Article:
I’ve been sampling since the 80’s when I got an Ensoniq Mirage. I’ve since moved on to software and now use Ableton Sampler, and Camel Audio Alchemy for sample-based work these days. I still find sample-based sound design fascinating and recently found some cool videos which illustrate how far we’ve come over the last few decades.
Next is a great video of Peter Gabriel using the Fairlight in 1982. The video has some awesome footage of Peter Grabriel and company recording found sound and manipulating sound from the Farilight. He also discusses the use of non-lyrical human voice in music.
If you are into Ableton Live I think you’ll enjoy the following videos.
DJ Jazzy Jeff on Ableton Live I saw reference to this on Synthtopia. It’s a an Ableton Inc video featuring DJ Jazzy Jeff on how he uses Ableton Live. At 2:30 he discusses his use of Ableton Sampler to slice segments of entire songs into key zones. Near the end he concludes that “If everyone knew what this [Ableton Live] did, this would probably be the main program that everyone would use.”
Life as an Ableton Developer The second video via twitter.com/abletonfreaks is an Ableton Inc, video containing interviews with developers that work at Ableton. It's actually a recruiting video and offers a nice behind the scenes view of life at Ableton. Watch on YouTube
I Love Sampler! I’m a huge fan of of Sampler, Ableton’s advance sampling instrument. I was recently corresponding with an artist who was considering Live and I wrote this about it:
“Ableton Sampler breaks with the classic sampler metaphor and supports a more immediate and "organic" workflow than other hardware or software samplers. This workflow is well suited to turning found sound into musical instruments. If you add Sampler to a rack in Live you can then easily assign 8 performance knobs to just about any parameter within Sampler.”
Sampler is simply a fantastic tool for helping you make your tracks more creative and unique. For sound designers it’s interface makes for rapid tweaking.
I just received some info from Ableton marketing.
Promotion ”Every customer who buys Ableton Live 8 before August 31st will get Sampler, Ableton's advanced sampling instrument, absolutely free. Sampler, worth 99 EUR/129 USD, combines traditional sampling features with advanced sound design functions.“
New Movie Ableton has also produced a new move “Making sounds with Sampler"—which shows “how Sampler transforms a single piano note into an organic, modulating synth bass”. Watch on YouTube.
Free audio pack for Sampler ”Samplification All Sampler owners, old and new, can also download the free Samplification audio package, which offers Construction Kits, Live Sets with drum clips, new Instrument Racks, new lessons, and sounds from Puremagnetik, Cycling '74 and Sonarte's Sound Objects Lite collection. Samplification is a Live Pack—450 MB download, 950 MB installed and requires Sampler and Live 8.0.4 or higher.”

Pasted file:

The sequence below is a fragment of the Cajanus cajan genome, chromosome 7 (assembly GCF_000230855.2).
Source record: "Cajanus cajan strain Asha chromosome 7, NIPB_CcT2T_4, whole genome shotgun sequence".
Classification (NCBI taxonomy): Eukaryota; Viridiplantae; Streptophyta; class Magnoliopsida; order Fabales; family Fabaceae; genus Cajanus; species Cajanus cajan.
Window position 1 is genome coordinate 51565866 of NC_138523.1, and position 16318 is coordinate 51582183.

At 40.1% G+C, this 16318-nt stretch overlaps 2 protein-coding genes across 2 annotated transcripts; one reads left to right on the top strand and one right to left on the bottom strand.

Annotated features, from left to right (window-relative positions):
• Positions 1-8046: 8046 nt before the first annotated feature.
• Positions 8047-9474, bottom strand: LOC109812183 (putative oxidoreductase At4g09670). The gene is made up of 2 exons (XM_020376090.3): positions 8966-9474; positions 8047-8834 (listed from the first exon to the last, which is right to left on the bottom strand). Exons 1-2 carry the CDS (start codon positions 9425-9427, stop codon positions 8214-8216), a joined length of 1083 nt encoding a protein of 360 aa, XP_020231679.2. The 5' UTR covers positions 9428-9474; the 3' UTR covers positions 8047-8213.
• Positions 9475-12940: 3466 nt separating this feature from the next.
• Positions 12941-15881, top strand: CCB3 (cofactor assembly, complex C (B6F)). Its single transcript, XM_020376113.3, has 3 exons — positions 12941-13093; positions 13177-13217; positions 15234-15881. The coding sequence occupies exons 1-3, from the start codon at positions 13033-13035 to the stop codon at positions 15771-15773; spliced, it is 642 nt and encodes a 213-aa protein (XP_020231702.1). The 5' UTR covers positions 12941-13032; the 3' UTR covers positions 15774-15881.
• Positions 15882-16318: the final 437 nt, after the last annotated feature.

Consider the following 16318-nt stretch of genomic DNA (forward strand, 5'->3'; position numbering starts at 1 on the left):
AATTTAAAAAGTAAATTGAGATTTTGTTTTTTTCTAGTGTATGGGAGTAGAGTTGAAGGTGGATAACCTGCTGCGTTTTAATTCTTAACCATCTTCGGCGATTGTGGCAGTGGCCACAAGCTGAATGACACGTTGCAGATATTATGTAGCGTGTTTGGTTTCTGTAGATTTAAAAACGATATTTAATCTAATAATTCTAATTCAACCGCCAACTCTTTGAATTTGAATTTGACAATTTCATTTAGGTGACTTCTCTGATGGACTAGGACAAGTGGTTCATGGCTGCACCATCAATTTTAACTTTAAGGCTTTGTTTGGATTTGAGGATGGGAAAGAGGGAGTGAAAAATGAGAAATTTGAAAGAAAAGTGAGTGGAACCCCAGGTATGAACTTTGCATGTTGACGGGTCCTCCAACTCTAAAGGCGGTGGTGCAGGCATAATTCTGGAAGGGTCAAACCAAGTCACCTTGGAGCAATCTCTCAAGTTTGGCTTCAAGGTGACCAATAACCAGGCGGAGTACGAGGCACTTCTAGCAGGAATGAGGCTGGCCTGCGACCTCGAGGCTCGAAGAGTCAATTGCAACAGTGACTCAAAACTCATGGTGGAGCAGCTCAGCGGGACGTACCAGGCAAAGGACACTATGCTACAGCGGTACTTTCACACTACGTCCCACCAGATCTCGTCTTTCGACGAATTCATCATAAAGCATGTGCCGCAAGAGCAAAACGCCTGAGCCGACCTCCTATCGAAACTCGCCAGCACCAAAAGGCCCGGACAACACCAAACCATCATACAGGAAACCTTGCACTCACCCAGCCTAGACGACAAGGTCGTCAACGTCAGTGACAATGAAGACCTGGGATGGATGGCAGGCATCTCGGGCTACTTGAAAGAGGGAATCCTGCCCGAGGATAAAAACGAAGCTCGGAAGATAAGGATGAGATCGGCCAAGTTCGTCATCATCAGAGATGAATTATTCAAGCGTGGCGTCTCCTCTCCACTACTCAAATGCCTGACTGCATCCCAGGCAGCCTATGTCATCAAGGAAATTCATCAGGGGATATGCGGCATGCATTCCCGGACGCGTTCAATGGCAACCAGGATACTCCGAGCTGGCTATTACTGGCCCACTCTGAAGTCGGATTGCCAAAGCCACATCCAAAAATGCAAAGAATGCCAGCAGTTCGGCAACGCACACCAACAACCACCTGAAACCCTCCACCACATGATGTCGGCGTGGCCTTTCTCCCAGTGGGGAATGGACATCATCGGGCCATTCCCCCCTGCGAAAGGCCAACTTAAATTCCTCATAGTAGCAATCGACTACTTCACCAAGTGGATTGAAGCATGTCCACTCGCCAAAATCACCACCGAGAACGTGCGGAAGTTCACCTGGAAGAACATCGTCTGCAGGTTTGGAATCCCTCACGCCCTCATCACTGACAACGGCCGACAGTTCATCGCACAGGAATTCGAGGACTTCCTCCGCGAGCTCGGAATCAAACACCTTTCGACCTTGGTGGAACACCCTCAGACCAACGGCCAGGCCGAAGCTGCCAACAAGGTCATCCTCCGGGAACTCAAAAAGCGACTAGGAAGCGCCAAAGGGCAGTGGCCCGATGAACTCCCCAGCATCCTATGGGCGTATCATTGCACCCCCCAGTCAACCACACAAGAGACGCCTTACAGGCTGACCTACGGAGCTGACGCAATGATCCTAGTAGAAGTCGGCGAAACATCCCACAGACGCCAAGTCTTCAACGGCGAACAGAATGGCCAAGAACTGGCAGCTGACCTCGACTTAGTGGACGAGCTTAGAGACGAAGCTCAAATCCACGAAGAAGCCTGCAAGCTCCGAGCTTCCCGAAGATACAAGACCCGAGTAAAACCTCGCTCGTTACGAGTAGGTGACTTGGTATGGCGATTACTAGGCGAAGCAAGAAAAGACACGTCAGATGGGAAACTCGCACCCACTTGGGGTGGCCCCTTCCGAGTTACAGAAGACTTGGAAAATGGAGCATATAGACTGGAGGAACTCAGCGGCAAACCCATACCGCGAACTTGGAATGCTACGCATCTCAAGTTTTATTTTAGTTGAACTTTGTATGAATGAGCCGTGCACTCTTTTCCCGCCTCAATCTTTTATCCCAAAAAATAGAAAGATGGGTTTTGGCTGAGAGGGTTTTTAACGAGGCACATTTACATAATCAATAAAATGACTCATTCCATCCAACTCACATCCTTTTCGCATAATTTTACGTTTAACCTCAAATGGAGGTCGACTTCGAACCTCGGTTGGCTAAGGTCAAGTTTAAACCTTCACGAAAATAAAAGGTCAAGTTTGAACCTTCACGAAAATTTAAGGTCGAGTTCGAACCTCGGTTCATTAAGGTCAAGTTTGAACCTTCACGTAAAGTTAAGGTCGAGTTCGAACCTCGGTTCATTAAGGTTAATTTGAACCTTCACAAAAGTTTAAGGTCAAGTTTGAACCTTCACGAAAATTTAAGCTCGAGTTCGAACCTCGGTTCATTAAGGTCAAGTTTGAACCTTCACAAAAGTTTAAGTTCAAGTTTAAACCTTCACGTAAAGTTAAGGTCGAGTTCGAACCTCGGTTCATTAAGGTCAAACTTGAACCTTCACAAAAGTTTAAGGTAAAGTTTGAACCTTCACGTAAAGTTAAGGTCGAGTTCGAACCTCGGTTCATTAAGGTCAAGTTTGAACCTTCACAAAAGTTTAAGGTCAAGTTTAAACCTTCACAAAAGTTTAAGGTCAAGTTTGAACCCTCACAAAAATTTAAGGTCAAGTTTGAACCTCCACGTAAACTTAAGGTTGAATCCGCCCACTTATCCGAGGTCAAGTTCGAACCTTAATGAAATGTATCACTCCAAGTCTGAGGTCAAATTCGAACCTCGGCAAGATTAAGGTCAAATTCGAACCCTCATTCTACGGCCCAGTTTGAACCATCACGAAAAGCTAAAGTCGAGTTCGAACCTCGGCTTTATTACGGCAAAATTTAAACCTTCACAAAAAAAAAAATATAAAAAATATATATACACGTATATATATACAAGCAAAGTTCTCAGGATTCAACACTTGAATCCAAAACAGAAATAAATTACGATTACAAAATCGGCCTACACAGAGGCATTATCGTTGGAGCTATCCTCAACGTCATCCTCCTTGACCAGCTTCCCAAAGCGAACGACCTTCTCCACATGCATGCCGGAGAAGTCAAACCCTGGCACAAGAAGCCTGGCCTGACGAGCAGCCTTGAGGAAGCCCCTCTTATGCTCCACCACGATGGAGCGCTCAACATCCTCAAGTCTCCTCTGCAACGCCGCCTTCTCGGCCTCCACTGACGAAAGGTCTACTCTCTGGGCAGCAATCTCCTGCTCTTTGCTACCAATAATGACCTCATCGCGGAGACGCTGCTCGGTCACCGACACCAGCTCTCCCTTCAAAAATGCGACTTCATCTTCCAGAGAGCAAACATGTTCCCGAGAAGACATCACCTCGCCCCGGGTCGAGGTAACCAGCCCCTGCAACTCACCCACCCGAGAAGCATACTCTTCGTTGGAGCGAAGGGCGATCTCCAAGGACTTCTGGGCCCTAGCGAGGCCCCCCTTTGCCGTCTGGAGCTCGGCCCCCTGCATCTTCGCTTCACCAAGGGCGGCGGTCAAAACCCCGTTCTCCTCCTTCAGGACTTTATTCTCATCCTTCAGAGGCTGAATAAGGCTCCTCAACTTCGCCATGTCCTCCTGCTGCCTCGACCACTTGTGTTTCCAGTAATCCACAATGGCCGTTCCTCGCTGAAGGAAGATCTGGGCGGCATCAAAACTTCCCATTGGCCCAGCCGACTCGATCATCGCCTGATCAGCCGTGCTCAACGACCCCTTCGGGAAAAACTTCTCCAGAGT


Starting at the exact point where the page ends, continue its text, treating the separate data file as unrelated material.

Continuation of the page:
Native Instruments has released KONTAKT 3. It now comes with over 33GB of sounds and 1,000 individual instruments. These instruments include orchestral, band, world, urban beats, vintage synths and more. KONTAKT 3 has a new "Performance View" that allows you to quickly tweak sounds.
This video offers a nice tour of the new library and tour of new features.
Other new features include:
Reworked wave editor for intuitive looping, slicing and destructive sample editing
Multi-break point envelopes per sample
Vastly improved navigation
New effects including tube amp, cabinet simulator, rotator
MIDI loop drag and drop into host application
The product is now available now in stores and the NI Online Shop. Full version: $449.-/ €399., Update from KONTAKT 1 or 2: $149.- / €129., Crossgrade: $279 / €249.- (from all KOMPAKT, INTAKT, KONTAKT Player versions, including 3rd party sample libraries with included NI sampler).
Looking for a way to sample your hardware-based keyboards into your software sampler? Take a look at Sample Robot. It's a software utility that lets you clone musical instruments by automating the process of sampling external instruments so you can build software versions.
The software uses MIDI to programmatically send note-on messages in various keyboard ranges and velocities to your external instrument. It then records the output of the instrument into samples files. These files can then be imported into software samplers.
A new version 2.50 has just released. According to the press release:
"With the new generation 2.50 of award-winning audio software SKYLIFE SampleRobot it is now even easier and faster to clone musical instruments. In addition to the new Project Wizard a lot of functions have been included to make SampleRobot an indispensable creative tool for composers, music producers and sound designers. Furthermore all SampleRobot products include hundreds of megabytes of high quality and rare synthesizer multi-samples."